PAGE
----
Making Greenland Paddles

Chronicle of a paddle-making day with friends

Two of my paddling buddies, Christie and Dori, joined me one Saturday to build paddles.  The photos below were taken that day, when we turned 2x4 boards into nice Greenland paddles.  A few of the last photos were taken the following evenings, when we finished the paddles.  Click any photo for a larger image.

We used Chuck Holst's Greenland paddle plans.  The basic procedure is to convert a 8 foot long boards into a 4-sided outlines of the paddle, then take off more wood to make it 8-sided, and finally rounded the edges to the final shape. 

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 Christie is building her paddle from Cypress, while Dori and I are building from Western Red Cedar.  

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We first mark the cutting dimensions on the top and bottom, then cut across the grain every inch or so down to the lines we drew.  

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Christie chips out the wood.

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The result was a very rough looking surface.  

Sometimes I wish I had a band saw.... 

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The broad sides are rough shaped.

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An electric hand planer does fast work of smoothing the board.  We take off wood until the cross-cut lines disappear.
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Almost there.  When the crosscut lines disappear, we know we're done.
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Similar marking and cross-cut on the remaining square sides.   Don't cut too deep!

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Cross-cuts ready to be chipped out.  
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Dori chips away. 
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Sometimes a hammer works a little faster than a chisel. 
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The boards begin to look like paddles now!

We leave a scrap inch on each end until the final shaping.  

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The four-sided paddle blank is now converted to 8 sides by another marking and cross-cutting task. 
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After chipping the board down to a rough 8-sided paddle, we give the paddles the first weigh-in.  We need to take off another half pound. 

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More planing....

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After planing, we have an  8 sided paddle.

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60  grit paper and a rasp are used to round the edges.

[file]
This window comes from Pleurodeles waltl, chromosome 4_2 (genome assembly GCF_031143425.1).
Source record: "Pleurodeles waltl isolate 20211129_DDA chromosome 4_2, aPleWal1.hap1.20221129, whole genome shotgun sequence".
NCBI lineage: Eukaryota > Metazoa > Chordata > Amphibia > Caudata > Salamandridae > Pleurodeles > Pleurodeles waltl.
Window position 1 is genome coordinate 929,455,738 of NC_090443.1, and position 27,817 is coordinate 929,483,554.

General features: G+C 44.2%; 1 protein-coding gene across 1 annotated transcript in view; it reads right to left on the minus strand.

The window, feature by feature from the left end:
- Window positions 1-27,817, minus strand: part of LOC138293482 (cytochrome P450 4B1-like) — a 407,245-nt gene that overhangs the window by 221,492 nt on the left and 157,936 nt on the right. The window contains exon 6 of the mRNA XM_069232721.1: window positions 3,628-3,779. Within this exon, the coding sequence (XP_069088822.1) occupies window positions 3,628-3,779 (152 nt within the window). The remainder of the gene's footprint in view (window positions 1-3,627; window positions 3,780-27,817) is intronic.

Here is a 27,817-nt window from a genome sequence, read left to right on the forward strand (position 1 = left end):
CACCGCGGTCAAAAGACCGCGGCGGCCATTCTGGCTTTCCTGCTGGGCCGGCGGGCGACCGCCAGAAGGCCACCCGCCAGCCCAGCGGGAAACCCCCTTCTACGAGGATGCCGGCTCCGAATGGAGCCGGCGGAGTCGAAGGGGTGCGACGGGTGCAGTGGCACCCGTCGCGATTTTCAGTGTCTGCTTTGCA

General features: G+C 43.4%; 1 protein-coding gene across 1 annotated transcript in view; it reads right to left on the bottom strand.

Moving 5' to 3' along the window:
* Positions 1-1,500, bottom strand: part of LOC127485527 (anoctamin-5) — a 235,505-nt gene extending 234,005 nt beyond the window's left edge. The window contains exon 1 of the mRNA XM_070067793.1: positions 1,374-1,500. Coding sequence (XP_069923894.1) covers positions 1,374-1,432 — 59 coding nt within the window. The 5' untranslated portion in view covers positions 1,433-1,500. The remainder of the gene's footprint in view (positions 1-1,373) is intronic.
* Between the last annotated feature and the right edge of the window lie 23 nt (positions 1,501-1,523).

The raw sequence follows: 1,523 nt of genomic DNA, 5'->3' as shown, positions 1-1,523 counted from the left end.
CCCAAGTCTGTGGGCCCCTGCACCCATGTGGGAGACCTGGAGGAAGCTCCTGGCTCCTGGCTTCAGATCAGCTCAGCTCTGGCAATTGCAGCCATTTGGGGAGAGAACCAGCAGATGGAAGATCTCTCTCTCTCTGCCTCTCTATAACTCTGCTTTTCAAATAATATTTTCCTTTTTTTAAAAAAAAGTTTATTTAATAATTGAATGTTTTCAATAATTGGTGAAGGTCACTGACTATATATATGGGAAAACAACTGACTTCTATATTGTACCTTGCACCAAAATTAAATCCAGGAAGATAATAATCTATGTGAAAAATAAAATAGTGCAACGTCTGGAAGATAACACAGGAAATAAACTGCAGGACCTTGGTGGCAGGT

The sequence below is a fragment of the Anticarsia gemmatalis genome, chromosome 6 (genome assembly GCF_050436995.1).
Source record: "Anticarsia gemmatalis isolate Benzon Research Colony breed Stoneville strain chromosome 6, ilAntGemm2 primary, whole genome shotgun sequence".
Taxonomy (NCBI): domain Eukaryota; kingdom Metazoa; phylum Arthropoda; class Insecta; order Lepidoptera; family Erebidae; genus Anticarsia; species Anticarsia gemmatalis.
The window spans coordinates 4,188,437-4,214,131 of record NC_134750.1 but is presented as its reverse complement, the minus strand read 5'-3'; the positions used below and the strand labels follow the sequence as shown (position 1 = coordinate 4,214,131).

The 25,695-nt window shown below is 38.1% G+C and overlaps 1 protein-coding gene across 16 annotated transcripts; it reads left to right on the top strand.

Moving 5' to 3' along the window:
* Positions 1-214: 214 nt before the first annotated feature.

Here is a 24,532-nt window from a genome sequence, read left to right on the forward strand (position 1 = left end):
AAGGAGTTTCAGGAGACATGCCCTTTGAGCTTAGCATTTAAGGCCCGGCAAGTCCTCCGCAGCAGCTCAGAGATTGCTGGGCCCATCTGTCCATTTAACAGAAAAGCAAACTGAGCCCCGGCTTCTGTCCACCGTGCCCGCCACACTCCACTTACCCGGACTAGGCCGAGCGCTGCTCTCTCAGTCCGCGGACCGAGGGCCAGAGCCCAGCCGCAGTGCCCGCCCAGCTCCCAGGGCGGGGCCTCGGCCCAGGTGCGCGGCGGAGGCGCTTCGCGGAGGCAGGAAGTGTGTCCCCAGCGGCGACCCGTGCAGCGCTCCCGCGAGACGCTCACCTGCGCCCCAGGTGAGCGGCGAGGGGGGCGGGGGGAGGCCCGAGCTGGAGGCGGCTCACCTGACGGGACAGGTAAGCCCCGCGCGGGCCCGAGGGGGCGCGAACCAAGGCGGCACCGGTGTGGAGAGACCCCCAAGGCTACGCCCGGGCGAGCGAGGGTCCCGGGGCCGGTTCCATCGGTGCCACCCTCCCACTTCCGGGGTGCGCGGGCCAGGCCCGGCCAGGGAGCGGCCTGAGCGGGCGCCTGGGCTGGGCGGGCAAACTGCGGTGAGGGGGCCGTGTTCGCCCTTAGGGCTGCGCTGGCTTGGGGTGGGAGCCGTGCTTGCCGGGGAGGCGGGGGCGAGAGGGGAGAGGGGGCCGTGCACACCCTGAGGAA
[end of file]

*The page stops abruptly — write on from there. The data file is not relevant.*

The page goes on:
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Calipers were used to check the thickness at several points be sure the paddle was symmetrical.  The center was checked for balance.

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The paddle was wet-down with water to raise the grain and highlight problems before final sanding.

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A coat of epoxy seals the wood.

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Paddle ends are covered with fiberglass cloth for abrasion-resistance.

My paddles are finished simply with two thin coats of epoxy.  I use epoxy mostly because it makes the fiberglass nearly invisible. 

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And a final coat of epoxy is brushed on, and wiped thin with a cloth.

It is important that the paddle's surface not be too smooth, such that one's hands might accidentally slip.

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Completed paddles!  

The cedar paddles weigh 30 ounces.  The Cypress paddle weighs 32 ounces.

Paddle Size: 
These are the rough guidelines we used to choose our paddle sizes:

Total length: We used two methods, both with similar results (87" for me):  
(1) Arm held straight up, fingertips should curl over the end of the paddle;
(2) Arms held straight out to sides, paddle should be as long as one's arm span (fingertip-to-fingertip), plus the length of one's forearm span (fingertip to elbow; a cubit).
Loom (shaft) length: distance between outside of hands when arms held loosely at sides. (20" for me)
Blade width:  For a general purpose blade, I like 3.5 inches.  Hands should be able to firmly grasp around the blade for sliding or extended paddle strokes.

It was fun making paddles with friends.                                                         

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Created May 3, 2005